And then there's the obverse. Quitting writing is like attending a class reunion: you look at yourself and where you've gone, note the people still kicking and stabbing each other for pathetic positions that matter to nobody outside of their cliques, note the pathetic has-been who's still going on and on and ON about his great achievements twenty or thirty years ago, and wonder "And what did I find so interesting about all this shit in the first place?" (Best of all, just as with class reunions, quitting writing means that the only time you see these people again is when they're trying to sell multi-level marketing scams to you, and it's so satisfying to put cigarettes out in their eyes and then sic the crocodile monitors on them.)
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dsmoen
User: dsmoen
Date: 2007-08-22 22:48 (UTC)
Subject: (no subject)
I'm not sure this explains why so many people who'd been to Clarion and quit writing show up at the reunions, though.
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Michael Merriam: Blind
User: mmerriam
Date: 2007-08-22 22:45 (UTC)
Subject: (no subject)
Keyword:Blind
This explains why I've been feeling out-of-sorts and pensive about this business lately...
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karenthology
User: karenthology
Date: 2007-08-22 23:06 (UTC)
Subject: (no subject)
I was never popular in high school, but I sure had a hell of a lot of fun doing what I wanted to do.

... so this blog is oddly comforting.
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Jay Lake: jay-laughing
User: jaylake
Date: 2007-08-23 03:54 (UTC)
Subject: (no subject)
Keyword:jay-laughing
I'm having a hell of a lot of fun doing what I want to do *now*, which as far as I can tell is rather a victory over allegedly grownup life.
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madkestrel: writing
User: madkestrel
Date: 2007-08-22 23:16 (UTC)
Subject: (no subject)
Keyword:writing
Another time, I'll talk about the first time novelist.

I'd love to read that, because I'm one. And this has been the weirdest damn year of my life. *grin*

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Jay Lake
User: jaylake
Date: 2007-08-23 03:53 (UTC)
Subject: (no subject)
Amazing, innit? I'll get to it. Write your own, though! As you may note from the comments here, everyone's experiences are different.
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David D. Levine
User: davidlevine
Date: 2007-08-22 23:30 (UTC)
Subject: (no subject)
So very true.
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User: michael_b_lee
Date: 2007-08-23 00:09 (UTC)
Subject: (no subject)
Jocks? Baen authors, mostly.

This made me laugh so hard I startled the kids in the other room. Thanks for this.

Mike (One of the Chess Club Geeks)
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shay_writes
User: shay_writes
Date: 2007-08-23 01:05 (UTC)
Subject: (no subject)
Great post!
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Jay Lake
User: jaylake
Date: 2007-08-23 03:53 (UTC)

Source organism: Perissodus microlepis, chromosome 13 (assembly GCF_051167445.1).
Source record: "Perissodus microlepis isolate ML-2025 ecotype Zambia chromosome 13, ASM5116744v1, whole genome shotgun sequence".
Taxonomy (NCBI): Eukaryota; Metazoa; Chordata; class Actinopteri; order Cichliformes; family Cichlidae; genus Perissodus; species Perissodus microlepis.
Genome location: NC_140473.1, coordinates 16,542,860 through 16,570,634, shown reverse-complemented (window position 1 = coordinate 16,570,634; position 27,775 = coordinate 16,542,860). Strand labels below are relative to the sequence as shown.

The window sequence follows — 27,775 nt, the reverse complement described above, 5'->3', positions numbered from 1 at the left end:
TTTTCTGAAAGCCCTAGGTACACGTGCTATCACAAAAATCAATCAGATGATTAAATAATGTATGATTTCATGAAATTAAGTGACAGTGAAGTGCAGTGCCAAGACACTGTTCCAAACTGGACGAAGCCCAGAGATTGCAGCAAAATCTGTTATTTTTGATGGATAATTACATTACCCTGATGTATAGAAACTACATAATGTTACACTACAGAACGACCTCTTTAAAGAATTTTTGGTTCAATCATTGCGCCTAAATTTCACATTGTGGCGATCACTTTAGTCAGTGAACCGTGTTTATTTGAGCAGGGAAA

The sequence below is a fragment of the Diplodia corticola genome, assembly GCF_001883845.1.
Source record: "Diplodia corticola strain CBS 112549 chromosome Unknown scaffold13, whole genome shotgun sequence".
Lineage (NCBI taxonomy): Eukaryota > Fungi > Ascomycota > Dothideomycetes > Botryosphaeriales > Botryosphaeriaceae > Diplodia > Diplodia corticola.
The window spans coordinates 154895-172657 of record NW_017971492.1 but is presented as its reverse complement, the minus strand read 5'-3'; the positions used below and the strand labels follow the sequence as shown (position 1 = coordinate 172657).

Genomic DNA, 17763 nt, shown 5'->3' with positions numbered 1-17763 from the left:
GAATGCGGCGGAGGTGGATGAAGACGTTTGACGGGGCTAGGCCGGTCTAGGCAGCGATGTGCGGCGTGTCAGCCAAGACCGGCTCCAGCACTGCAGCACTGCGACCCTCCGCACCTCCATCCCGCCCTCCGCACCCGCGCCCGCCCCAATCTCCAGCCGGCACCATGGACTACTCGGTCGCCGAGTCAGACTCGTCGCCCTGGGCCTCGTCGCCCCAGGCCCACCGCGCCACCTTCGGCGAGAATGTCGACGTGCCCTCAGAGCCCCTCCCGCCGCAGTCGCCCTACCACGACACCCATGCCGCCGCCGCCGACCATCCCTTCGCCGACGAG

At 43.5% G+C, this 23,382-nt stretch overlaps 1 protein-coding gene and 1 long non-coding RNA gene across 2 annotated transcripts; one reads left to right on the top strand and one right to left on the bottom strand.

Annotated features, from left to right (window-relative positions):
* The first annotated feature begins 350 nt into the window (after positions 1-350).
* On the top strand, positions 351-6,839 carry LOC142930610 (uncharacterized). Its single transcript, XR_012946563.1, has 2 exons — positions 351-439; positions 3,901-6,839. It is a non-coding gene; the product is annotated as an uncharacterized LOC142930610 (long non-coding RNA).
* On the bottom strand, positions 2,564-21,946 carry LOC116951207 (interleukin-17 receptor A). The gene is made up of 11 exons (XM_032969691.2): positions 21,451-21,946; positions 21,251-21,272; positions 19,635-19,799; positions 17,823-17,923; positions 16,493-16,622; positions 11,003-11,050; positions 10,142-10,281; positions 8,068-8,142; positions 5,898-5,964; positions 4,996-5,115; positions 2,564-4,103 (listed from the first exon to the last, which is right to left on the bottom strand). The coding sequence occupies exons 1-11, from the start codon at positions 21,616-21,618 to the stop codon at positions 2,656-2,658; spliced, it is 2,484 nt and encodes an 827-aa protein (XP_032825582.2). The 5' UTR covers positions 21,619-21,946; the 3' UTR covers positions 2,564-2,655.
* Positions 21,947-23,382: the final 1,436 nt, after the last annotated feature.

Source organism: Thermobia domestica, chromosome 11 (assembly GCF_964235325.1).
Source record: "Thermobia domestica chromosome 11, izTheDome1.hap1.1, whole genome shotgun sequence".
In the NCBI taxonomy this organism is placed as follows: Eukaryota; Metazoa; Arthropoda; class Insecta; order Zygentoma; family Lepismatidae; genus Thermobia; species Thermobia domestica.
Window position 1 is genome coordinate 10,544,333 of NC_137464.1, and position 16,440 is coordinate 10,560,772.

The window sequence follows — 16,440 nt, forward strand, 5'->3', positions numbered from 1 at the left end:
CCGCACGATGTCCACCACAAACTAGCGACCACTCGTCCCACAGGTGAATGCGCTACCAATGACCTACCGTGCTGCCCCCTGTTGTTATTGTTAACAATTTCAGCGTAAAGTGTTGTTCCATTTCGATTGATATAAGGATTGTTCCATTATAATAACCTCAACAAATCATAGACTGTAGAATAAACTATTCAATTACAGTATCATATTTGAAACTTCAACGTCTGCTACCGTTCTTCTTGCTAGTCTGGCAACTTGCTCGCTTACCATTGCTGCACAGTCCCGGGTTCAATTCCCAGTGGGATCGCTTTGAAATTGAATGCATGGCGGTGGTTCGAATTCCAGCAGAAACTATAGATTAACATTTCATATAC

Subject: (no subject)
Thank you!
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Jason Erik Lundberg
User: jlundberg
Date: 2007-08-23 03:18 (UTC)
Subject: (no subject)
Man, I can't tell you how familiar this all is.
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Nick Mamatas
User: nihilistic_kid
Date: 2007-08-23 04:27 (UTC)
Subject: (no subject)
Can't say it rings a bell at all.
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Jay Lake
User: jaylake
Date: 2007-08-23 04:30 (UTC)
Subject: (no subject)
Overachiever
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Keffy
User: kehrli
Date: 2007-08-23 05:33 (UTC)
Subject: (no subject)
I'm not even close to having a writing career yet, and I already find the non-writers drifting out of my close groups of friends.

Then I end up going to cons and haunting the Livejournals and blogs of published writers just because I like hearing writers talk about anything writing related at all. (Even if that ends up being advice on how to submit a manuscript via garden gnome.)
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User: hkneale
Date: 2007-08-23 14:37 (UTC)
Subject: (no subject)
Keyword:wraise babies
Amen.
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frankwu
User: frankwu
Date: 2007-08-23 16:50 (UTC)
Subject: (no subject)
I hated high school, absolutely hated it.

But I think I'm ok now, come into myself, found out who I am. I feel pretty good at myself, comfortable with myself.

That said, my h.s. reunion is coming up, and there's no way in h--- you can drag me over there.
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Steve
User: mroctober
Date: 2007-08-23 18:17 (UTC)
Subject: (no subject)
Hmmmmm.
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Janni Lee Simner
User: janni
Date: 2007-08-23 20:37 (UTC)
Subject: (no subject)
Everybody looks up to the next layer and forgets about the last one.

Except eventually you graduate from high school and grow up and stop doing this and realize you don't care who the cool kids are, you care about the people you care about, and friends a layer or three behind you (if layers can even be so neatly defined) are every bit as precious as friends a layer or three ahead.

And you hang with who you enjoy hanging with, and if there are some BNAs hanging in a private suite somewhere and you're missing out, who cares? Why would you have more fun with them than with the people you actually know and like and already enjoy talking to?
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Jay Lake
User: jaylake
Date: 2007-08-23 20:54 (UTC)
Subject: (no subject)
you care about the people you care about, and friends a layer or three behind you (if layers can even be so neatly defined) are every bit as precious as friends a layer or three ahead.

Well, certainly. What else would I do? Or anyone sensible?

One problem I had early career (and this is what I was trying to say) was my friends whom I saw every day (or at least every week) objecting to me not spending all my Con time with them -- when one of the most precious things I do at Cons is spend time with friends I don't otherwise see.